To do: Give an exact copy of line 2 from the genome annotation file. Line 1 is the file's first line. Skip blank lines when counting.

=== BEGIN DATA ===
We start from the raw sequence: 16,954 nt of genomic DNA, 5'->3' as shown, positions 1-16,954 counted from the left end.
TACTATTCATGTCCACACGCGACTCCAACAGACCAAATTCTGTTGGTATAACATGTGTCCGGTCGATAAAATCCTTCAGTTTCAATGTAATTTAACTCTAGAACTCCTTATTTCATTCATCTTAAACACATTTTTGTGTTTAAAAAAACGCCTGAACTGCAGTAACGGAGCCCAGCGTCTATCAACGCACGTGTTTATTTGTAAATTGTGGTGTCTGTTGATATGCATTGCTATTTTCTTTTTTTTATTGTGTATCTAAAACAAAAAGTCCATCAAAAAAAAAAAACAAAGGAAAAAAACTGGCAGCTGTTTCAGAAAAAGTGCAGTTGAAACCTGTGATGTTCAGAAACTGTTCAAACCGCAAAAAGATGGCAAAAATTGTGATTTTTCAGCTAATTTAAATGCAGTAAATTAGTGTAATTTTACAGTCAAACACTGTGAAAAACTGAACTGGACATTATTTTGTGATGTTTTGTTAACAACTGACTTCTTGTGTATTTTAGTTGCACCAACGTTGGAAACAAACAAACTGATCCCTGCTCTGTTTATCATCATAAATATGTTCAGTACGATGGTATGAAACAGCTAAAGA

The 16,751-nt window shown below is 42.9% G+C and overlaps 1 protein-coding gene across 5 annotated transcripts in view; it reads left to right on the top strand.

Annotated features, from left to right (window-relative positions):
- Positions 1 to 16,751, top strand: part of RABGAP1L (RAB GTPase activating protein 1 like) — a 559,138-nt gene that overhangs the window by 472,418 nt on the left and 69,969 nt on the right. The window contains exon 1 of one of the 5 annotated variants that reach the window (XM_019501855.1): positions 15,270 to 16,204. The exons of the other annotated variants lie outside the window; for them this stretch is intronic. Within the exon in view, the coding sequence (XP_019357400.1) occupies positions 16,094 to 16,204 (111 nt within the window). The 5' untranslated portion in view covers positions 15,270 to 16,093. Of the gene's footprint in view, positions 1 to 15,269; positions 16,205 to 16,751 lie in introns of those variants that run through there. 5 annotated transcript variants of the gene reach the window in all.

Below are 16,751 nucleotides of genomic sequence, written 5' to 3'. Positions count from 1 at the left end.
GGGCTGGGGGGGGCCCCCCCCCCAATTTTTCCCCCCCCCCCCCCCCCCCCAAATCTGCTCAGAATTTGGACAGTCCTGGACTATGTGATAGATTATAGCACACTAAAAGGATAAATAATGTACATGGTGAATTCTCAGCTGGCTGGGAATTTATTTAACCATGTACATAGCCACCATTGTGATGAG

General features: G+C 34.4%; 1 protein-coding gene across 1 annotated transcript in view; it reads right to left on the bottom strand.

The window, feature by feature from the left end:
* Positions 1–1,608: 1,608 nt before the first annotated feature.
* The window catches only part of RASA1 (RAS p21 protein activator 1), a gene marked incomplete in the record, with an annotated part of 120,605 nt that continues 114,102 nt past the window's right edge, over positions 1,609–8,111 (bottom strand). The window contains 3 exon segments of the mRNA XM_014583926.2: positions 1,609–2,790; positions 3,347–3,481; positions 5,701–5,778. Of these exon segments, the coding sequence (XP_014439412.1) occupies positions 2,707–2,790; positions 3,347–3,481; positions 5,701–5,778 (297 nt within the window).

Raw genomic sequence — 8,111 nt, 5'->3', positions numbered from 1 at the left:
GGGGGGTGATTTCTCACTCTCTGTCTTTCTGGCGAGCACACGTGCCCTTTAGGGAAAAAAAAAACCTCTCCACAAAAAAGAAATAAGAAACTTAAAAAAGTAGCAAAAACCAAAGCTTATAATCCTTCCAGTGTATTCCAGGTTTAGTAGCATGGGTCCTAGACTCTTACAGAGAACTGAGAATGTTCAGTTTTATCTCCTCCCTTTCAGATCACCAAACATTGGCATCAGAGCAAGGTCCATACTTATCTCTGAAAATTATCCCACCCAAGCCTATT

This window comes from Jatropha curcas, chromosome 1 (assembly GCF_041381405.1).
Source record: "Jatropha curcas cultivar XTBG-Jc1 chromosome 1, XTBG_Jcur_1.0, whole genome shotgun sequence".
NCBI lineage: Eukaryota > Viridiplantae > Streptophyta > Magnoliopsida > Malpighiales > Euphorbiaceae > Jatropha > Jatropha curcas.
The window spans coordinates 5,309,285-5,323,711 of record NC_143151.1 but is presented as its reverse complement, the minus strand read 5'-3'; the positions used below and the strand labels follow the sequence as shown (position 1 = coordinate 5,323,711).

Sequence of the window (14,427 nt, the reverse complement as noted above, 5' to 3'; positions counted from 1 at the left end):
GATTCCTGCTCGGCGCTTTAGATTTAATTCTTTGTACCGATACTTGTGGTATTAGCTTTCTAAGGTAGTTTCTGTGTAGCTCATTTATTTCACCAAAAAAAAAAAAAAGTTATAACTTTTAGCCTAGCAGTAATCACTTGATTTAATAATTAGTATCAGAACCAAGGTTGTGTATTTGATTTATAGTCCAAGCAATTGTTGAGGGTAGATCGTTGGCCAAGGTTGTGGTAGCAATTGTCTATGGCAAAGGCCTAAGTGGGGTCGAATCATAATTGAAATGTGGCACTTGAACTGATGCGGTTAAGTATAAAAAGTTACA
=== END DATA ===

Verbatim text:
TACTATTCATGTCCACACGCGACTCCAACAGACCAAATTCTGTTGGTATAACATGTGTCCGGTCGATAAAATCCTTCAGTTTCAATGTAATTTAACTCTAGAACTCCTTATTTCATTCATCTTAAACACATTTTTGTGTTTAAAAAAACGCCTGAACTGCAGTAACGGAGCCCAGCGTCTATCAACGCACGTGTTTATTTGTAAATTGTGGTGTCTGTTGATATGCATTGCTATTTTCTTTTTTTTATTGTGTATCTAAAACAAAAAGTCCATCAAAAAAAAAAAACAAAGGAAAAAAACTGGCAGCTGTTTCAGAAAAAGTGCAGTTGAAACCTGTGATGTTCAGAAACTGTTCAAACCGCAAAAAGATGGCAAAAATTGTGATTTTTCAGCTAATTTAAATGCAGTAAATTAGTGTAATTTTACAGTCAAACACTGTGAAAAACTGAACTGGACATTATTTTGTGATGTTTTGTTAACAACTGACTTCTTGTGTATTTTAGTTGCACCAACGTTGGAAACAAACAAACTGATCCCTGCTCTGTTTATCATCATAAATATGTTCAGTACGATGGTATGAAACAGCTAAAGA